Ten of the world’s most technologically advanced buildings

Apple / Tech

The modernized broadcasting house for Sky TV was launched in 2011, introducing a true industrial design and a whole bunch of technical advances.

Written by: Nat Berman – This article originally appeared on housely.com and was reprinted with permission.

Technology-focused skyscrapers and other structures have become the norm of the twenty first century. Featuring vibrant lights, environmentally-friendly solutions, and groundbreaking innovations, modern architects and engineers are taking city construction to a whole new level. This can mostly be attributed to an ever-evolving age of technology, with highly efficient programs being developed before even exhausting the previous ones. Take a look at the world’s ten most technologically advanced buildings.

The Water Discus Underwater Hotel – Dubai


The Water Discus Underwater Hotel

Water Discus Hotels is made of two discs: one above water and the other underwater. This combo allows guests to admire panoramic views of the ocean while still enjoying the warm climate. The two structural parts are united by a 5 strong legs and a vertical shaft with a stairway and lift. Every disc has been sized according to local conditions. Amenities at this techno-focused hotel include wreck driver training facility, a cave, a 4-meter deep diving pool, emergency breathing stations fitted with surveillance cameras, as well as air filled huts.

The structure is supported by five solid legs connected to the seabed, while the upper disc hangs just above the water surface. These 2 technical solutions ensure that the Water Discus is safe in case of a high tsunami that can normally affect the nearby coastal areas. The strength of the technical solutions and construction used ensure that the immersed disc resurfaces automatically in the event of an emergency! What’s more, a wide shaft with vivid views of the sky provide a safe feeling of spaciousness, reducing any claustrophobic sensations normally associated with enclosed underwater spaces.

Taipei 101 – Taiwan


Taipei 101

Once known as the tallest building in the world (before being overtaken in 2010 by the Burj Khalifa), Taipei 101 has a lot more up its sleeves than sheer height. With 101 floors, this technology-based structure has actually being awarded for Leadership in Industrial Design and Energy, making it the largest and tallest eco-friendly building on the planet. It features double pane windows that hinder external heat by up to 50 percent, while about 30 percent of the building’s water requirements are met by recycling. Satellite and fiber optic internet has always been available since the building was opened and is updated on a constant basis. The lift is also one of the fastest in the world, even incorporating a specialized braking system for emergencies.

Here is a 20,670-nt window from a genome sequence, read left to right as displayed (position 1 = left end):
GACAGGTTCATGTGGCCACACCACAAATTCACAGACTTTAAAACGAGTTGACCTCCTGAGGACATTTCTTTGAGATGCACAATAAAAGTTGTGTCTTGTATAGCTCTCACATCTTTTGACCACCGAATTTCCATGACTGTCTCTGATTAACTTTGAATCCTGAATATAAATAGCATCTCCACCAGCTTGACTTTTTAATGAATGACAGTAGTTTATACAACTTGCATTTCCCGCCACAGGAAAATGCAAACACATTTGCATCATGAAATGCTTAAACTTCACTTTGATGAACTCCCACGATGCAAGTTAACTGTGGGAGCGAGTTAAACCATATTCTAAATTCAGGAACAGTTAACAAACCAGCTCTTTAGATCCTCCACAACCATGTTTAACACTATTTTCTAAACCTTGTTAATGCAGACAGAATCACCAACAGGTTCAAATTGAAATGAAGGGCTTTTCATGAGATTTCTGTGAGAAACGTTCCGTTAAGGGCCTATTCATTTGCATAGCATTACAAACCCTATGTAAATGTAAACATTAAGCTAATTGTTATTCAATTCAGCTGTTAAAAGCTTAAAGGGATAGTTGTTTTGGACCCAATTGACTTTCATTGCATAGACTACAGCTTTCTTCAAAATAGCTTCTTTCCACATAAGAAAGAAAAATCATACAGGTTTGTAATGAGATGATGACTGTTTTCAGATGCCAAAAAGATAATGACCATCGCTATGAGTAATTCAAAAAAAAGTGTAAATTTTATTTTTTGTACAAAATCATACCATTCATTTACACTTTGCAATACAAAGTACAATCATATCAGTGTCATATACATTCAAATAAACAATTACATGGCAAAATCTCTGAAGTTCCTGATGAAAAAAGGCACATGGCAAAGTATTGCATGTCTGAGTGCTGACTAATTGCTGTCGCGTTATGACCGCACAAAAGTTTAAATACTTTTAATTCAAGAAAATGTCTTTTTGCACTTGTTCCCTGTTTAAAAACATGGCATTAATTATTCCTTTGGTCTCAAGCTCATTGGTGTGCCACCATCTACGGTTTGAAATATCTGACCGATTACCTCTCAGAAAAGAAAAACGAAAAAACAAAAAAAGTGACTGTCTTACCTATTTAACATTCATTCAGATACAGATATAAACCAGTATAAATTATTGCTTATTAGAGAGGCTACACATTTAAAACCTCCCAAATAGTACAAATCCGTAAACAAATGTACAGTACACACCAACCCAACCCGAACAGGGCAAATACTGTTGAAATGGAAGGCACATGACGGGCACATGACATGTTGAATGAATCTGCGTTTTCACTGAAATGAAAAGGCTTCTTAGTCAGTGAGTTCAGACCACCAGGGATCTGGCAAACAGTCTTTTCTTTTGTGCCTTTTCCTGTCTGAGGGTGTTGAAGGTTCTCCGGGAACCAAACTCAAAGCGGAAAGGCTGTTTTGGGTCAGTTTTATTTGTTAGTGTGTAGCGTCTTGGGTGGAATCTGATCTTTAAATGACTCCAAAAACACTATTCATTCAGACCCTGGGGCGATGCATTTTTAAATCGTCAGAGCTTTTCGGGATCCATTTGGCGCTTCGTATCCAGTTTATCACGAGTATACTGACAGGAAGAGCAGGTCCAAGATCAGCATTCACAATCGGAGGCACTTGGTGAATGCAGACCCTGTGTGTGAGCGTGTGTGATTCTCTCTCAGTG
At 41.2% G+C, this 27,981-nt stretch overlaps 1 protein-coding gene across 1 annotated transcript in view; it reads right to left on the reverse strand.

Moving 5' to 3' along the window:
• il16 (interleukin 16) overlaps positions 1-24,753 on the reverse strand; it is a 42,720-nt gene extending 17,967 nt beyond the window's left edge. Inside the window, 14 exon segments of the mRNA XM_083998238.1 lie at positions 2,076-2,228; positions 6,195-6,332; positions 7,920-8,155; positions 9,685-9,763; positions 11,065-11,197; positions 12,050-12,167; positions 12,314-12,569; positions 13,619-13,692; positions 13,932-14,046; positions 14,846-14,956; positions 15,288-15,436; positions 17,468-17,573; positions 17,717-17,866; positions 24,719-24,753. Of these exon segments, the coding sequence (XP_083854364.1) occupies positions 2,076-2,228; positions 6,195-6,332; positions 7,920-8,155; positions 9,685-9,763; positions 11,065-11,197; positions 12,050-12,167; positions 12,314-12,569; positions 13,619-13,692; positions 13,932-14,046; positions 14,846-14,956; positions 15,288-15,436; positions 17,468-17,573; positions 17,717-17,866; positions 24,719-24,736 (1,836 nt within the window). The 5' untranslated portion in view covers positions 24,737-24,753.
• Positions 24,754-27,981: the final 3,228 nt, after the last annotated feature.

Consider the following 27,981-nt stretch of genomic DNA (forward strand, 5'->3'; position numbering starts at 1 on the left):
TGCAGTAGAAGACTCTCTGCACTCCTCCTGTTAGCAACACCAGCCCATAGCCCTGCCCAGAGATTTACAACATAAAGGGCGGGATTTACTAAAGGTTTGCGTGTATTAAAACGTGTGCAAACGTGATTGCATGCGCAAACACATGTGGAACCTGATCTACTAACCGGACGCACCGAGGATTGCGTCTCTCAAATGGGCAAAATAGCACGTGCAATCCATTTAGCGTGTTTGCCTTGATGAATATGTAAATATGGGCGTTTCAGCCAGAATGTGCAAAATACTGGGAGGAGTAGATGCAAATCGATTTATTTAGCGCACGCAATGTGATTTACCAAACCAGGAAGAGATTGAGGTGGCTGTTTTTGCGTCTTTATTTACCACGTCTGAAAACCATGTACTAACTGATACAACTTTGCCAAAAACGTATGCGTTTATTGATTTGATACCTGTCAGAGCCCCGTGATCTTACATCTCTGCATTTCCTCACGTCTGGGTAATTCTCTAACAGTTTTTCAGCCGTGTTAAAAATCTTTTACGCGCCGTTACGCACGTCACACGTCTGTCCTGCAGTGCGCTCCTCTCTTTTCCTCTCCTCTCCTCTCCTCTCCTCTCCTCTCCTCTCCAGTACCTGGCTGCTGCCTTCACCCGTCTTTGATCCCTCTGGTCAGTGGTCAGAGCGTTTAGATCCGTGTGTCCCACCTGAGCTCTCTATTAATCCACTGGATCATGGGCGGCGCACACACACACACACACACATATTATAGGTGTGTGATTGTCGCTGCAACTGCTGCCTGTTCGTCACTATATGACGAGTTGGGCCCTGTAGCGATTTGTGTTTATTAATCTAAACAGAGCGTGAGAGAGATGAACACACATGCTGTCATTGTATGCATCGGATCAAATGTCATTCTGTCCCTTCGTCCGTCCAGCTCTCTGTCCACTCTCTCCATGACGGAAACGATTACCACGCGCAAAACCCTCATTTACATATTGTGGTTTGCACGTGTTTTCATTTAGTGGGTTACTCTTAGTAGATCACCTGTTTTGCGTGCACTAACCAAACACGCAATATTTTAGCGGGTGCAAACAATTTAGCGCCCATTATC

Apple Campus 2 – Cupertino, USA


Apple Campus 2

First announced in 2006 by Steve Jobs, Apple began constructing Campus 2 in the late 2013 on its 176-acre second campus. 12,000 employees are expected to occupy this facility once it is complete at the start of 2017. The campus is situated about 1 mile east of its current HQ in Cupertino, California and is often dubbed “the Apple Spaceship” because of the appearance of the main circular building on the site. One particularly interesting element of the Campus 2 project is the dramatically unmistakable, virtually invisible glass laminated windows that double as walls. The outside Spaceship Ring is surrounded by 46-foot long, 10-feet tall glass facade panels while the interior is fitted with 36-feet courtyard-facing panels.

Both of these panels are accurately curved to form the revolutionary cylindrical glass curtain of the building. Incorporating such tremendous glass expanses required a novel design that was first investigated in the form of a prototype. Apple had to turn to sedak for the large glass panels, who are the world’s biggest manufacturers of large format insulating, extremely high quality safety glass & structural glass elements.

The Jeddah Tower – Jeddah, Saudi Arabia


The Jeddah Tower